Use Metrics to Measure Progress of Process-Improvement Projects - dummies

Use Metrics to Measure Progress of Process-Improvement Projects

By Kupe Kupersmith, Paul Mulvey, Kate McGoey

When you’re involved in process improvement projects as a business analyst, a key task is to take time to define the metrics you’ll use to measure success. The measures differ, depending on the industry and what you’re trying to improve, but the important thing is to make sure you have enough time to discover the baseline measurements and then calculate what the measure of success is.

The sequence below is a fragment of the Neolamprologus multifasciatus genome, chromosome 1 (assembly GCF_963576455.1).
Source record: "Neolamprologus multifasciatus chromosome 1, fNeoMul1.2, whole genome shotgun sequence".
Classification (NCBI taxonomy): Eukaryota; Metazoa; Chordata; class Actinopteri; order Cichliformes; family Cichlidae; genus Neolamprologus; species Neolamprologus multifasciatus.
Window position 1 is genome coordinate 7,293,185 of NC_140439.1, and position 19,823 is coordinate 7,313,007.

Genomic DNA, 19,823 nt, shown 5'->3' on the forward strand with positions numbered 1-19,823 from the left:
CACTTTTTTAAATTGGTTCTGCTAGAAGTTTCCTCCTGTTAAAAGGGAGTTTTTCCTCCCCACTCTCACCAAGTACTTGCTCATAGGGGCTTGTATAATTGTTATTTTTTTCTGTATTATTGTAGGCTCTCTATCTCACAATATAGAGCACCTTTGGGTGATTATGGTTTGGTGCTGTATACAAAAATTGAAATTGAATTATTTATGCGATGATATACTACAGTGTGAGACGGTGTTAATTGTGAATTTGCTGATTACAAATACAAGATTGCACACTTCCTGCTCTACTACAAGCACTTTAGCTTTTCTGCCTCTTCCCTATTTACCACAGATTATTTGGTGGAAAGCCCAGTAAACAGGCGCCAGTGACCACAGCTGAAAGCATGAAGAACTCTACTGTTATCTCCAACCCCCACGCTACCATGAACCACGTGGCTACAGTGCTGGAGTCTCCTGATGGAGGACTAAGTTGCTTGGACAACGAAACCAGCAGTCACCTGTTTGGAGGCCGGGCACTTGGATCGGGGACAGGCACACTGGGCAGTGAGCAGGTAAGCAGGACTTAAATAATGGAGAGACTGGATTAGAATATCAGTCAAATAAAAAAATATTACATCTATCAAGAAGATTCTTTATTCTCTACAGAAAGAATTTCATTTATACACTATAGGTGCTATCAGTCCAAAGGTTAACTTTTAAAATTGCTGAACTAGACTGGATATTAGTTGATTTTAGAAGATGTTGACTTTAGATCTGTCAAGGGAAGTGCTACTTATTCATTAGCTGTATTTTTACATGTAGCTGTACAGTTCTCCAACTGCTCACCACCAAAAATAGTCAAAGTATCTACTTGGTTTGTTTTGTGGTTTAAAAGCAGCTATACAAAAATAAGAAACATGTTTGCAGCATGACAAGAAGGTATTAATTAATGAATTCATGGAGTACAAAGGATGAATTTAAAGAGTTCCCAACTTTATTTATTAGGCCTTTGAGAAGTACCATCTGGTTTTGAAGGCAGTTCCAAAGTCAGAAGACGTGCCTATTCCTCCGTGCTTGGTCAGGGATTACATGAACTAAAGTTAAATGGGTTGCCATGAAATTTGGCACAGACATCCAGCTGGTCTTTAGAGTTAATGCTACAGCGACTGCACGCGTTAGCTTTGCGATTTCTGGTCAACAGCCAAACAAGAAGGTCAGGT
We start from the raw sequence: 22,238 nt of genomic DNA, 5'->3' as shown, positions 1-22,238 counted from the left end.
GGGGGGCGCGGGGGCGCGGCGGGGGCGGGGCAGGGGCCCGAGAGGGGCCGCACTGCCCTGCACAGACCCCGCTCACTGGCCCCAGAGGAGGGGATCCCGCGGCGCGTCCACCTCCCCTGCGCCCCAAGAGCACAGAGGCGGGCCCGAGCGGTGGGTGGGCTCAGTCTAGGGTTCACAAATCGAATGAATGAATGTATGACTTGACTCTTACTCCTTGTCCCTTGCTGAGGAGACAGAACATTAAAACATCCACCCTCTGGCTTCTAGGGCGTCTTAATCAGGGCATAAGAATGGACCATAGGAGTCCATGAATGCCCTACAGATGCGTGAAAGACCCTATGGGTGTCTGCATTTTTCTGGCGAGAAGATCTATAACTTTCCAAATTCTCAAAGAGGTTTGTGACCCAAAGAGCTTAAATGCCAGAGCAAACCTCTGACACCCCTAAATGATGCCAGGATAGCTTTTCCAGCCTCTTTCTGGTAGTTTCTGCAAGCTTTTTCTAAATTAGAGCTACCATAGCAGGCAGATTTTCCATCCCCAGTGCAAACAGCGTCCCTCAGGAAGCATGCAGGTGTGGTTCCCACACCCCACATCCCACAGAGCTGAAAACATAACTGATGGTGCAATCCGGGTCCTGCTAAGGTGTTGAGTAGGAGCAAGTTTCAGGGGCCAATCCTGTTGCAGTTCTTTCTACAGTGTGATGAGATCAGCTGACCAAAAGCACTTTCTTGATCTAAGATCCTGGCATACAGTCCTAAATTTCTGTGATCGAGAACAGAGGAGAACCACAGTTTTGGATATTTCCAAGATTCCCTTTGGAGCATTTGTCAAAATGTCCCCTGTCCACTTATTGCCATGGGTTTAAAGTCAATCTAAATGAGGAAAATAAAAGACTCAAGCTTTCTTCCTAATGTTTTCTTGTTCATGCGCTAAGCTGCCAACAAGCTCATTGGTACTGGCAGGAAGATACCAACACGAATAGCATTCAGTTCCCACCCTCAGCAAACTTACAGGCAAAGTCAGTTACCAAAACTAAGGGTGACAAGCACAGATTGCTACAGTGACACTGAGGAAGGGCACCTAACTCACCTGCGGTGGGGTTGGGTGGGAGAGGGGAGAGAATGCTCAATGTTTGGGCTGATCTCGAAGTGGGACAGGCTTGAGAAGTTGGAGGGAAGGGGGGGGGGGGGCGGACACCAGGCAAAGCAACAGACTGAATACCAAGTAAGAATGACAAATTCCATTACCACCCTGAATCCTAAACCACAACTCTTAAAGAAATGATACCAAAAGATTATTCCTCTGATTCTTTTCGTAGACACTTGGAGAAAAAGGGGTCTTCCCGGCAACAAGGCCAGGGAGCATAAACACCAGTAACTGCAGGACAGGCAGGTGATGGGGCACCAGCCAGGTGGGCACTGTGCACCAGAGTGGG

Consider these questions as you make your process-improvement plan:

  • What is this project hoping to achieve (purpose, objectives, scope)?

  • How important is this project to the organization?

  • Will any process owner or champion be measured on these results?

If the project has lofty goals, if it’s extremely important, or if a stakeholder is going to be assessed on the results of the project, think about building periodic check-ins and smaller goals in to your work plan.

Because process improvement projects usually rely on metrics, you must quantify your objectives by making them measurable. Ask your stakeholders “by how much?” or ask them to define the measure of success.